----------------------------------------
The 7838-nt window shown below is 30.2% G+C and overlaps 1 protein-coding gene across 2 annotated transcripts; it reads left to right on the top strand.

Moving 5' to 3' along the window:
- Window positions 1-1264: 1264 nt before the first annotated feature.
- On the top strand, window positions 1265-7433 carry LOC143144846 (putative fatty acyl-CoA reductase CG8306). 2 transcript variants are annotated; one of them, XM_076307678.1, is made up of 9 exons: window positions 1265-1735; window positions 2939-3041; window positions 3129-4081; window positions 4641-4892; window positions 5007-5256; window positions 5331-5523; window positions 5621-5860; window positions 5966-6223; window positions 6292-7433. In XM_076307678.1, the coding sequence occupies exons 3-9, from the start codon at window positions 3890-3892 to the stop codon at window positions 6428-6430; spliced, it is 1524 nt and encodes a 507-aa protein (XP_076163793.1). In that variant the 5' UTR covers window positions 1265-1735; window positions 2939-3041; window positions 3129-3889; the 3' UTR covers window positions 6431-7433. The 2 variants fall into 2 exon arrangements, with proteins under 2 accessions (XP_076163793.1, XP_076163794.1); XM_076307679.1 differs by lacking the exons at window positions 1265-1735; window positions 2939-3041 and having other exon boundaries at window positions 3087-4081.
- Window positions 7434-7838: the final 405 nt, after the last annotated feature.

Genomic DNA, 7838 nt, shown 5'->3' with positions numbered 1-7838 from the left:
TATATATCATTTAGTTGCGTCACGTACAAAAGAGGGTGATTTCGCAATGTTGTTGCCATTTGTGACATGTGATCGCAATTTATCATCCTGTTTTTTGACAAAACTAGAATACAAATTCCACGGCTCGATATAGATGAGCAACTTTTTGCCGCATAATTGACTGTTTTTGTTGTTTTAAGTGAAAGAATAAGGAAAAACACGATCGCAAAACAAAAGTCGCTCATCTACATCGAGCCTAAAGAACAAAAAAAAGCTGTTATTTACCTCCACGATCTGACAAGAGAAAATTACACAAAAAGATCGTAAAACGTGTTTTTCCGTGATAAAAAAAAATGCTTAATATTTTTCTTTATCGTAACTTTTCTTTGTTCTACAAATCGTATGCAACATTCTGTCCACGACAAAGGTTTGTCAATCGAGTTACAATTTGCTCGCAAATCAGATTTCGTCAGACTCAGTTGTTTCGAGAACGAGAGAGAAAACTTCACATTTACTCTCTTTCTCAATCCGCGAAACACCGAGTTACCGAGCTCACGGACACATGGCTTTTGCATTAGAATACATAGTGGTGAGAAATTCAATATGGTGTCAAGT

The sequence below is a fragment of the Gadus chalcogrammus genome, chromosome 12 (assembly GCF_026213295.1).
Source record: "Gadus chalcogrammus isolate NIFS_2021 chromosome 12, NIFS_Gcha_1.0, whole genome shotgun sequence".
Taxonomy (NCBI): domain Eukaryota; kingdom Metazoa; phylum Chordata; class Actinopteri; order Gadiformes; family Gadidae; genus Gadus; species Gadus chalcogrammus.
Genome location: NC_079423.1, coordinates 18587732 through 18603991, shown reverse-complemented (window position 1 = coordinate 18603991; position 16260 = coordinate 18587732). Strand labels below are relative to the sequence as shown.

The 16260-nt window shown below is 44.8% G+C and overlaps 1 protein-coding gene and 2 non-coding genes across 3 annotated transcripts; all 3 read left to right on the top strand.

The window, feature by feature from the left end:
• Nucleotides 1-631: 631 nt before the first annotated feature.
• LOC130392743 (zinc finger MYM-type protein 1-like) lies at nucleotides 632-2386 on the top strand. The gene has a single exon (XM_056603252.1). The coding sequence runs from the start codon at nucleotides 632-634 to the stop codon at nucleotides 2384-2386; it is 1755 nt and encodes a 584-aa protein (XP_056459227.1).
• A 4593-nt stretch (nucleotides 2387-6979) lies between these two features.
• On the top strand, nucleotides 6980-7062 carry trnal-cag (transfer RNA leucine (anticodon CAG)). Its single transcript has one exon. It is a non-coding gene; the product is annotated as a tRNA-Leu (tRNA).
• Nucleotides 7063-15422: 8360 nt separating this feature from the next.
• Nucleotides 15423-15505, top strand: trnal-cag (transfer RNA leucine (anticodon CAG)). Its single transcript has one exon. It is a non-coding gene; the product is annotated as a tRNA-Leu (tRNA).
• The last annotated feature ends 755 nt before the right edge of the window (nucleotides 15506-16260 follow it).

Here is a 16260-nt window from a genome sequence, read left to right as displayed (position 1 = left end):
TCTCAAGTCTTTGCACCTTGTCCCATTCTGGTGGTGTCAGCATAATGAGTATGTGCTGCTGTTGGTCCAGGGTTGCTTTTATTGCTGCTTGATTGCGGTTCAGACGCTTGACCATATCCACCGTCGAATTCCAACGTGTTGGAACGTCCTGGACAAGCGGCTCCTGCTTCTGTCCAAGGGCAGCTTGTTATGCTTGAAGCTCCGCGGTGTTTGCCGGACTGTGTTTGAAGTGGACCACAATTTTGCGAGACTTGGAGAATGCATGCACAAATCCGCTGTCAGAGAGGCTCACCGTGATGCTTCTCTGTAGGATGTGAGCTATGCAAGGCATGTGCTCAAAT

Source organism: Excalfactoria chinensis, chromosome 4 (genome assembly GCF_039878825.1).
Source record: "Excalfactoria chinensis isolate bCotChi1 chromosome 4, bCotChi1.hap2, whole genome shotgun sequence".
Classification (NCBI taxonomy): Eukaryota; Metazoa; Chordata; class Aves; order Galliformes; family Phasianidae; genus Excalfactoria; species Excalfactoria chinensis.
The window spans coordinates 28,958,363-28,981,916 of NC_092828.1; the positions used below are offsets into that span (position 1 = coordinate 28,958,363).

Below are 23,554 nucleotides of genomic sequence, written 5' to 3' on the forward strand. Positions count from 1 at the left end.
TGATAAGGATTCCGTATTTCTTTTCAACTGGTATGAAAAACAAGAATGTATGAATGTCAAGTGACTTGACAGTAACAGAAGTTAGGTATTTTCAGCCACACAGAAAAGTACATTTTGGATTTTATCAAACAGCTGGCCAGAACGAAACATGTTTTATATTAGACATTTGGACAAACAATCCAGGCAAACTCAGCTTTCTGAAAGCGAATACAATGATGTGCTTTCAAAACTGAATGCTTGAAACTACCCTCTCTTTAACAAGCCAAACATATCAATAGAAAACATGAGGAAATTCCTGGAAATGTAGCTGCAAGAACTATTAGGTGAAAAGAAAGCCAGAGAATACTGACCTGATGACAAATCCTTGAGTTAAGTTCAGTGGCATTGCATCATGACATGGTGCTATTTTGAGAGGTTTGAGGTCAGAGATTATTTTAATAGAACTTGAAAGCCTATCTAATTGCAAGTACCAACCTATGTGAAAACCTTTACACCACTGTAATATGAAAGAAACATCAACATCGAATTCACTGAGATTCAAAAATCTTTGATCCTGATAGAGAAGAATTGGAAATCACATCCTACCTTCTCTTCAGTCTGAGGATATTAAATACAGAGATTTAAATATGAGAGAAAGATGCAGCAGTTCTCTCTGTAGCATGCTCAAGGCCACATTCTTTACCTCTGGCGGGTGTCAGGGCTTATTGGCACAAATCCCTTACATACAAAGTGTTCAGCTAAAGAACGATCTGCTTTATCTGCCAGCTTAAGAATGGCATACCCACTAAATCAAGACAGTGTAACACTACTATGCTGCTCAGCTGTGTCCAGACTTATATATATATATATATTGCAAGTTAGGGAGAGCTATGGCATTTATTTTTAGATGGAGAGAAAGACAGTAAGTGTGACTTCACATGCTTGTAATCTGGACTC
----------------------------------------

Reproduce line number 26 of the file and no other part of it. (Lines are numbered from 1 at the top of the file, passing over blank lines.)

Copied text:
The window spans coordinates 28,958,363-28,981,916 of NC_092828.1; the positions used below are offsets into that span (position 1 = coordinate 28,958,363).